Poverty relief in Bijie: from trial zone to model zone

By Shan Jie in Bijie Source:Global Times Published: 2018/11/30 0:44:47

Children play on newly-renovated street after school in Muzhai community, Dafang county of Bijie, Guizhou Province. Photo: Li Hao/GT

-The region with the deepest poverty in China is now shaking off the label, the result of a trial zone built in 1988

-Qianxi, Dafang and Nayong are working on their own ways to help their people live a better life

- This Global Times reporter visited the region to experience the big change in the area

Yu Yun’s family move to a new apartment through relocation policy for poverty-stricken househoulds in Dafang county. Photo: Li Hao/GT

Yu Yun and her family moved into a new home last year.

The apartment is located in a new development zone in central Dafang county, Bijie, South China's Guizhou Province.

Judging from the outside, the six-story building is designed in the traditional Yi ethnic style. After entry, it looks as modern as any apartment in most parts of the nation.

Yu's apartment on the first floor has a big living room, two bedrooms and a small balcony. The toilet is clean, and the kitchen is equipped with an electric stove. A portrait of Chairman Mao Zedong hangs over the TV.

Yu showed the Global Times reporter old family photos. She used to live in a shabby cabin in Shiyan village, Hetao township. The village is deep in the mountains.

Zhang Enlong, Yu's husband, could not work due to poor health. The family barely made enough to live on from Yu's farm work.

Two years ago, village officials asked Yu and Zhang if they would move into better-developed areas in according to the national policy to relocate poverty-stricken people.

"Without the policy, I could never live in such a beautiful home in my life," she told the Global Times happily.

Now, Yu is trained to become a professional infant massage therapist. Her two children study in nearby schools, which charge little fees.

Yu's story is a reflection of Bijie's poverty-alleviation achievements.

The city of Bijie was once among the most impoverished areas in China.

Located in the center of the Wumeng Mountains, the area's development had been deeply limited. The karst landscape made farming difficult. Moreover, because of the growing population, the local ecology was heavily damaged.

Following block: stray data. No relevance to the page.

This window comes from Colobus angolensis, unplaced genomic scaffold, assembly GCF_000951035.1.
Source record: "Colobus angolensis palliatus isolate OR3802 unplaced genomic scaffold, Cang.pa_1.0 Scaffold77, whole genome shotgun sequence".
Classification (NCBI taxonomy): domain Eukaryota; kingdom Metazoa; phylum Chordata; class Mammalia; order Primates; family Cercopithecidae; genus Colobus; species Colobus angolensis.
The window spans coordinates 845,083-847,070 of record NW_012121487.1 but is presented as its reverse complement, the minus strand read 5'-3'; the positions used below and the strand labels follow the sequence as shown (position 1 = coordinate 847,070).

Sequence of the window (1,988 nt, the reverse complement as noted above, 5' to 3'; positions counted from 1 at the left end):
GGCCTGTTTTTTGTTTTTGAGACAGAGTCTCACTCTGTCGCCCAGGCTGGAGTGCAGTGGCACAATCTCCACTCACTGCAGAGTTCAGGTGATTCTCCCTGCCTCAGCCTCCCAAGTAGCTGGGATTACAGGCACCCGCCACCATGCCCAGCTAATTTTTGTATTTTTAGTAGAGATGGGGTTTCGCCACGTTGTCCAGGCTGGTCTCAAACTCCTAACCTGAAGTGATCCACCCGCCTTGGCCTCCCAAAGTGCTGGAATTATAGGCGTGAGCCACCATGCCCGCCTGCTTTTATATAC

Xi Zhongxun, who is the father of Chinese President Xi Jinping, wrote in a report in 1985 that "12,000 rural households were out of food in Hezhang county in Bijie. The ethnic minorities live a hard life but none blame the country." 

Xi the senior, then a member of the Communist Party of China Central Committee, said it was a "serious warning" to officials and urged governments to work on changing the situation.

In 1988, the State Council, China's cabinet, approved Bijie as a trial zone for environmental protection and construction, development and poverty alleviation, the first program of its kind in the nation.

In that year, the entire city's economic activity was only 2.3 billion yuan ($331 million), and the per capita income in rural areas was 316 yuan, according to the Bijie government's website.

The economic activity in Bijie, which now has about 4 million rural residents, reached 184 billion yuan in 2017. The average disposable income per capita stood at 8,473 yuan. 

Of Bijie's counties, six out of seven were originally labeled poverty-stricken counties at the provincial or national level. But now the counties are working to shake off the label of poverty.

This Global Times reporter recently visited the Bijie trial zone to experience the miracle-like development in the area.

Qianxi: Roses and kiwis

Villagers in Haizi village, Linquan town of Qianxi county Photo: Li Hao/GT


"Cold beauty, seduction, pink lady…" The words were painted in red outside the greenhouses.

These are the names of rose species, which residents of Changyan village in Qianxi county, are maintaining.

A stunning view of Yachihe Bridge in Qianxi county, Bijie of Southwest China’s Guizhou Province, the world’s biggest steel truss girder cable stayed bridge Photo: Li Hao/GT

The hill in front of Changyan used to be corn farms, but now it is covered with 429 greenhouses.

The roses are sold to big cities such as Kunming in Yunnan Province and Chongqing Municipality, in the main flower markets.

Apart from roses, strawberries and dragon fruits are also planted in the greenhouses. This has significantly boosted the income of the villagers. 

Women farmers turn the soil in a leek farm in Haizi village, Linquan town of Qianxi county. Photo: Li Hao/GT

Since 2017, the Evergrande Group, an estate property giant based in South China's Guangdong Province, has helped build these greenhouses. 

The 429 greenhouses match the 429 poverty-stricken households in the village. Each household can receive 35 percent of the profits, which means an annual income of 4,000 yuan.

On September 26, the Guizhou provincial government announced that Qianxi has shaken off the label of poverty in 2017, the first country to do so in Bijie.

According to the assessment of the State Council Leading Group Office of Poverty Alleviation and Development, the rate of poverty is 1.68 percent, meaning the county has met the standard to be removed from the State-level list of impoverished counties.